If you are in any way involved in the Patent Prosecution arena, then you are well and truly aware of the heavy duty changes made to the U.S. patent filing system, in order to better protect intellectual property and encourage further innovation and patent quality. The official buzz is that the changes will streamline the patent application process but…the jury is still out on that one!
From what we’ve been told, these changes have already had quite an impact on the local legal community. An increase in high-tech activity, the rise of startups in our area, and an increased emphasis on globalization and technology in Asia has led to a marked uptick in investment in patent portfolios. This has had a discernable impact on the number of patent filings within the past year. The explosion in this practice area has led to the seismic shift we at John Leonard have seen locally in the demand for patent expertise.
Effective Saturday, March 16, 2013, The America Invents Act (AIA) initiated the U.S. adoption of a first inventor to file patent system which will protect intellectual property, even at its earliest stages. Under the old “first-to-invent” system, a U.S. researcher with proper documentation could reasonably expect to win a patent dispute even in the event of another applicant having filed first.
Critically important to technology companies that represent a major slice of the New England economy, the rise in U.S. patent filings could, and potentially already have had, an effect on your job. Further impacts will be seen in terms of the type of individuals who will be hired at your firm in the future, and indeed the overall hiring strategies of many law firms, as they try to ensure that they have the right resources to meet their clients’ needs. The truth is that, while those of you already in the patent practice area have been gearing up to better understand and adhere to these new regulations, there has been a noticeable trend of non-patent professionals moving into this practice area because of the boom in demand and the allure of higher earnings. We are currently working on over ten patent positions!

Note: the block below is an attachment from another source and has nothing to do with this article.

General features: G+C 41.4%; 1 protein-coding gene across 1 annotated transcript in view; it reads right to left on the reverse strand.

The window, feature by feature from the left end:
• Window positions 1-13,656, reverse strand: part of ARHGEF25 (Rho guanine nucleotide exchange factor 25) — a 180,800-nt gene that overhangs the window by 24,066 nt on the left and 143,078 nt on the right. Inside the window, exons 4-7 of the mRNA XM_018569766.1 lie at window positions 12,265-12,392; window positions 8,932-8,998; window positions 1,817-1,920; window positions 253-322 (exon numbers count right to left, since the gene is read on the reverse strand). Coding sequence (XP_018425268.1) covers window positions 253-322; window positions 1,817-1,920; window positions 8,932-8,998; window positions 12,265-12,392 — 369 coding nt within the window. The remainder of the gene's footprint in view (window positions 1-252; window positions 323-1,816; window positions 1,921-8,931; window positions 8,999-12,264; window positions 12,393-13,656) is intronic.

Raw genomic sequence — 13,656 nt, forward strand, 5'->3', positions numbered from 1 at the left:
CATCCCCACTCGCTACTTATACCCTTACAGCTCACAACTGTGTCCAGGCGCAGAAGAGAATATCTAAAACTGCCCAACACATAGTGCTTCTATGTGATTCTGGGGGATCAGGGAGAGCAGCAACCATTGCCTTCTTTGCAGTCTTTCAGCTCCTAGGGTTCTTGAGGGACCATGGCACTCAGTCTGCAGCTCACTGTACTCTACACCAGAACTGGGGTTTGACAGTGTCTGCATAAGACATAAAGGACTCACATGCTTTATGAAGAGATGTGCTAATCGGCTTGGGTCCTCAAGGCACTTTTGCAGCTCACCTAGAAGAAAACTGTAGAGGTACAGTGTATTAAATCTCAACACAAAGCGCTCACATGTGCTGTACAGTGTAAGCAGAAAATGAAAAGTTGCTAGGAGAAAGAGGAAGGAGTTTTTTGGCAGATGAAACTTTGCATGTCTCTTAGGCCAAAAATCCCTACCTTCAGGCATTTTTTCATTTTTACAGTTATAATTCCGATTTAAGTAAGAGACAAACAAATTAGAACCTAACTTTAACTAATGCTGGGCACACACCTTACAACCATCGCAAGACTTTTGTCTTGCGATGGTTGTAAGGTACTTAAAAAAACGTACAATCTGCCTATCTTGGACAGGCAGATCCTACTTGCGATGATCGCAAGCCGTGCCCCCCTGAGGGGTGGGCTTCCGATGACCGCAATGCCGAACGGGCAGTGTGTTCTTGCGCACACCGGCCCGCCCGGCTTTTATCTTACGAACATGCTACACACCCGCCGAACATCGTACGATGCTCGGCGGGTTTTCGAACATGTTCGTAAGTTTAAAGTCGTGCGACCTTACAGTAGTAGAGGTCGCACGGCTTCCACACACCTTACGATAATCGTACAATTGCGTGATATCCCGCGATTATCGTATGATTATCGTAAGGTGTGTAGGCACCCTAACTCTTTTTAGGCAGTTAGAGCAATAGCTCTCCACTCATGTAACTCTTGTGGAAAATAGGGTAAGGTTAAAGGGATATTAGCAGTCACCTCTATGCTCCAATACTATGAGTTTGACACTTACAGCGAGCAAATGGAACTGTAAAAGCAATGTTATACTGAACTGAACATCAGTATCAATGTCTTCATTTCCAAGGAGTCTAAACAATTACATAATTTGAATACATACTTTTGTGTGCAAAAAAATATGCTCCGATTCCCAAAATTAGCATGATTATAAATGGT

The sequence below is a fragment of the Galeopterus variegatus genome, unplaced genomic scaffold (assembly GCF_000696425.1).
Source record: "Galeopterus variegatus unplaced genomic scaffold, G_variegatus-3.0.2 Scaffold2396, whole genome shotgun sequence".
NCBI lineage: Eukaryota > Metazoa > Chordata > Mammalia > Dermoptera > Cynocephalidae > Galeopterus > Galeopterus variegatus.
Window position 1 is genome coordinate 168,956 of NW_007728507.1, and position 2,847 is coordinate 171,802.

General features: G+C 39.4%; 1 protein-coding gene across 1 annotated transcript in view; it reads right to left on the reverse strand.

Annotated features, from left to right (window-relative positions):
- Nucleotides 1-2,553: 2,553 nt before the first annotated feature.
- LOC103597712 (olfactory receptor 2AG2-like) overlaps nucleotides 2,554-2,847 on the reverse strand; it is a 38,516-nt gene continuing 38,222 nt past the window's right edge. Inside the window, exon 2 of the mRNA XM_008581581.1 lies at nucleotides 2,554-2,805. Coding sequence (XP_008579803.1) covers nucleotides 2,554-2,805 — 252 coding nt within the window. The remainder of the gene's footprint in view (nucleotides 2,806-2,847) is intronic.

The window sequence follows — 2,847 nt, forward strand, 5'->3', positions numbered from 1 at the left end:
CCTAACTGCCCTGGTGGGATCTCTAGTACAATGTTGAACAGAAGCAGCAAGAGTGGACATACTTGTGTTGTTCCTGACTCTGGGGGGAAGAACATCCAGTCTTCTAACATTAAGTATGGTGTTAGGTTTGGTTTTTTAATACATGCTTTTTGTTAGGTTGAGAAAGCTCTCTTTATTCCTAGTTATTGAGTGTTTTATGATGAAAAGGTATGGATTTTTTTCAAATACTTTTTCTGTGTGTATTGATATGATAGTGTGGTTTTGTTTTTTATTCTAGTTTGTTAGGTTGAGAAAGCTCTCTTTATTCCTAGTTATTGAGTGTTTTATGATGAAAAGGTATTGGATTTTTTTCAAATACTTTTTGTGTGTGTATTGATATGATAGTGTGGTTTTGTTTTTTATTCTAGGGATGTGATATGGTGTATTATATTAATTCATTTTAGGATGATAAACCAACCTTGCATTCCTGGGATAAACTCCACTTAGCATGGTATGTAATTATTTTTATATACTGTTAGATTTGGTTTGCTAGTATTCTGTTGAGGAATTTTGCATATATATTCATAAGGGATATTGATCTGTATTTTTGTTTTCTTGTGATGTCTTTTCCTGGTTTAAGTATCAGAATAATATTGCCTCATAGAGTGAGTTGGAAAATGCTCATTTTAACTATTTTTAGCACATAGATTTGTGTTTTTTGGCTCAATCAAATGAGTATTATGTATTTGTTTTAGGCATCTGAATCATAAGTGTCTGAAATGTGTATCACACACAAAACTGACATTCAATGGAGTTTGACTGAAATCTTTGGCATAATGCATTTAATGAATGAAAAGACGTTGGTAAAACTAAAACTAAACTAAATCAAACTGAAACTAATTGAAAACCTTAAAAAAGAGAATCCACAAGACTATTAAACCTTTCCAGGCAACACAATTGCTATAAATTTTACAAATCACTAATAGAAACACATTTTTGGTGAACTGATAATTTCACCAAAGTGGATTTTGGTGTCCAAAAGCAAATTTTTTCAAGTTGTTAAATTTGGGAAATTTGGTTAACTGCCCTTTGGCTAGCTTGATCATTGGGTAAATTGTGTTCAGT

As part of our research for this blog, we asked a handful of Boston-based legal professionals to give us some insight into the impact these rules are having on their jobs as well as their perspective on the perceived increase in demand for patent-related expertise. While some say they haven’t yet encountered any changes in their daily responsibilities, others feel it working “in the trenches” and have been forced to educate themselves quickly and adapt their processes accordingly. For example, one former candidate of ours says she needs to take a few extra steps with each patent filed, maintaining strong knowledge of both pre and post rules. “You have to really think hard and smart with each patent filed before you prepare forms…and triple check if the application was filed before a certain date.” Others notice changes in internal operations such as the assignment of Project Assistants to file Information Disclosure Statements (IDS) so Legal Secretaries can focus their time “following up on what was filed before the 16th“.
Patent professionals with whom we have strong relationships say that in some cases at least, the transition has been far from seamless. We, like you I’m sure, anticipate a big learning curve. During these next few months, the United States Patent and Trademark Office (USPTO) will be educating examiners on how to identify whether an application is subject to examination under pre or post provisions. So we will not be surprised to see additional impact on the patent prosecution process emerge “down the pike”, further adding to the uncertainty and aggravation some are already feeling.
For all you legal professionals out there, what other challenges are you experiencing? How has this new law impacted your friends in your local legal networks? Are you considering a move into the patent arena?
-Legal Job of the Week-
Patent Legal Secretary
May 30th - June 3rd
Patent Legal Secretary #19482-JLK
4+ relevant patent experience needed
Our client, a busy downtown law firm, is looking for a Patent Legal Secretary to join their Patent and Trademark Group. Duties in this position include:
- Assisting in the preparation and filing of documents with the US Patent office, including applications, responses, and PCT filings
- Working with foreign agents to file direct national applications
- Completing filings and electronic filings with the PTO
- Preparing correspondence and administrative forms as needed
In addition to relevant experience, a successful candidate must have:
- Knowledge of PTO practices, docket reports, and TESS system
- Excellent organizational, communication, and interpersonal skills
- Strong Microsoft Word, Excel, and PowerPoint skills
- Bachelor’s degree preferred